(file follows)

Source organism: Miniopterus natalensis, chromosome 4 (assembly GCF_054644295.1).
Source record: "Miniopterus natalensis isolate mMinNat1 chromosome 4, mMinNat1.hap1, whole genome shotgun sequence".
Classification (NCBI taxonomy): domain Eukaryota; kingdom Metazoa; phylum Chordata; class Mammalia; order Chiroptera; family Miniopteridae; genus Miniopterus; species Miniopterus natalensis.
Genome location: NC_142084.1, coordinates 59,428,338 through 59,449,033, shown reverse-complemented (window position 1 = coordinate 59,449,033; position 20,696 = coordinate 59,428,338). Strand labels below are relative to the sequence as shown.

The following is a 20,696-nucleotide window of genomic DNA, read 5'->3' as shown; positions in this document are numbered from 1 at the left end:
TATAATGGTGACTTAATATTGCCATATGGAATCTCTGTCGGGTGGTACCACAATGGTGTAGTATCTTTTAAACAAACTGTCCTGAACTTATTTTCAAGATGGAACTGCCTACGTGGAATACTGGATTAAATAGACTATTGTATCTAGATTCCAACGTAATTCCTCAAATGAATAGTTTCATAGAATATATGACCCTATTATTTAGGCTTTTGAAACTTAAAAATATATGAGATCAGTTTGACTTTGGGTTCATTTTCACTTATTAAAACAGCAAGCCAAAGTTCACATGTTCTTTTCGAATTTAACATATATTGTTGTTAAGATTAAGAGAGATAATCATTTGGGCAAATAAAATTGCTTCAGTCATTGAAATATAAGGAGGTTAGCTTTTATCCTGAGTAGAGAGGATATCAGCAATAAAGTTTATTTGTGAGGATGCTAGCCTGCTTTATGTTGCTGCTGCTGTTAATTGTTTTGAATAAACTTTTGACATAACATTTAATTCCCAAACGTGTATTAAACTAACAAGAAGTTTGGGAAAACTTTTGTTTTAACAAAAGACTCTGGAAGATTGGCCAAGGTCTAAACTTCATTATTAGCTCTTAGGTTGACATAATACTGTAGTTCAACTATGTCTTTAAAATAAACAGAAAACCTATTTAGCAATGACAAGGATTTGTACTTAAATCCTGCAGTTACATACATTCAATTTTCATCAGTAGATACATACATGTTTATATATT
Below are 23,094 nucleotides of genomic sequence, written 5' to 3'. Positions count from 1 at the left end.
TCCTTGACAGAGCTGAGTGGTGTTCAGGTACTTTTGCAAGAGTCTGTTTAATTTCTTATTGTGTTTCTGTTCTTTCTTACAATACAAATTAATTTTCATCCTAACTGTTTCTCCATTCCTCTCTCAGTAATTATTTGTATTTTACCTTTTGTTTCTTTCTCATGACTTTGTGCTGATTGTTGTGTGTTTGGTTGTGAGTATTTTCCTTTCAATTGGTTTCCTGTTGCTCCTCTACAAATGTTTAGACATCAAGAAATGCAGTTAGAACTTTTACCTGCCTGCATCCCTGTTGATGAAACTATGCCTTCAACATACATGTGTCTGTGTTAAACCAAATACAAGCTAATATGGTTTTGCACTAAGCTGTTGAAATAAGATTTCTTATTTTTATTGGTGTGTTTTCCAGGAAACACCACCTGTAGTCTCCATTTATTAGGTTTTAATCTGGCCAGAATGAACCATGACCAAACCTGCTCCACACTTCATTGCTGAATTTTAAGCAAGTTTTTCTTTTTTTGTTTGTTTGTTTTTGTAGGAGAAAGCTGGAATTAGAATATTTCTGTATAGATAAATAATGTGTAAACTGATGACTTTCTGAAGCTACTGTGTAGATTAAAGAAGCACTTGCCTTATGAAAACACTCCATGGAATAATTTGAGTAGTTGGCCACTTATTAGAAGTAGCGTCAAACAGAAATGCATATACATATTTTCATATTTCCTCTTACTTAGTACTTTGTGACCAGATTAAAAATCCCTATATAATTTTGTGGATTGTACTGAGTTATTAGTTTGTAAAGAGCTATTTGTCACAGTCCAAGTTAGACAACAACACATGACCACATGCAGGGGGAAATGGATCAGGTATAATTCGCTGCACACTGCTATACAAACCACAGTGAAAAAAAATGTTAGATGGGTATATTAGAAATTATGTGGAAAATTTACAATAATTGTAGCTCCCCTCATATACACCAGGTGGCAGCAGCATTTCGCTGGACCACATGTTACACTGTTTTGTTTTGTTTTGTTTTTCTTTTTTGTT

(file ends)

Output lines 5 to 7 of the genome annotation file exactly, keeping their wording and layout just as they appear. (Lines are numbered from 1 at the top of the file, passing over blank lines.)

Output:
The following is a 20,696-nucleotide window of genomic DNA, read 5'->3' as shown; positions in this document are numbered from 1 at the left end:
TATAATGGTGACTTAATATTGCCATATGGAATCTCTGTCGGGTGGTACCACAATGGTGTAGTATCTTTTAAACAAACTGTCCTGAACTTATTTTCAAGATGGAACTGCCTACGTGGAATACTGGATTAAATAGACTATTGTATCTAGATTCCAACGTAATTCCTCAAATGAATAGTTTCATAGAATATATGACCCTATTATTTAGGCTTTTGAAACTTAAAAATATATGAGATCAGTTTGACTTTGGGTTCATTTTCACTTATTAAAACAGCAAGCCAAAGTTCACATGTTCTTTTCGAATTTAACATATATTGTTGTTAAGATTAAGAGAGATAATCATTTGGGCAAATAAAATTGCTTCAGTCATTGAAATATAAGGAGGTTAGCTTTTATCCTGAGTAGAGAGGATATCAGCAATAAAGTTTATTTGTGAGGATGCTAGCCTGCTTTATGTTGCTGCTGCTGTTAATTGTTTTGAATAAACTTTTGACATAACATTTAATTCCCAAACGTGTATTAAACTAACAAGAAGTTTGGGAAAACTTTTGTTTTAACAAAAGACTCTGGAAGATTGGCCAAGGTCTAAACTTCATTATTAGCTCTTAGGTTGACATAATACTGTAGTTCAACTATGTCTTTAAAATAAACAGAAAACCTATTTAGCAATGACAAGGATTTGTACTTAAATCCTGCAGTTACATACATTCAATTTTCATCAGTAGATACATACATGTTTATATATT
Below are 23,094 nucleotides of genomic sequence, written 5' to 3'. Positions count from 1 at the left end.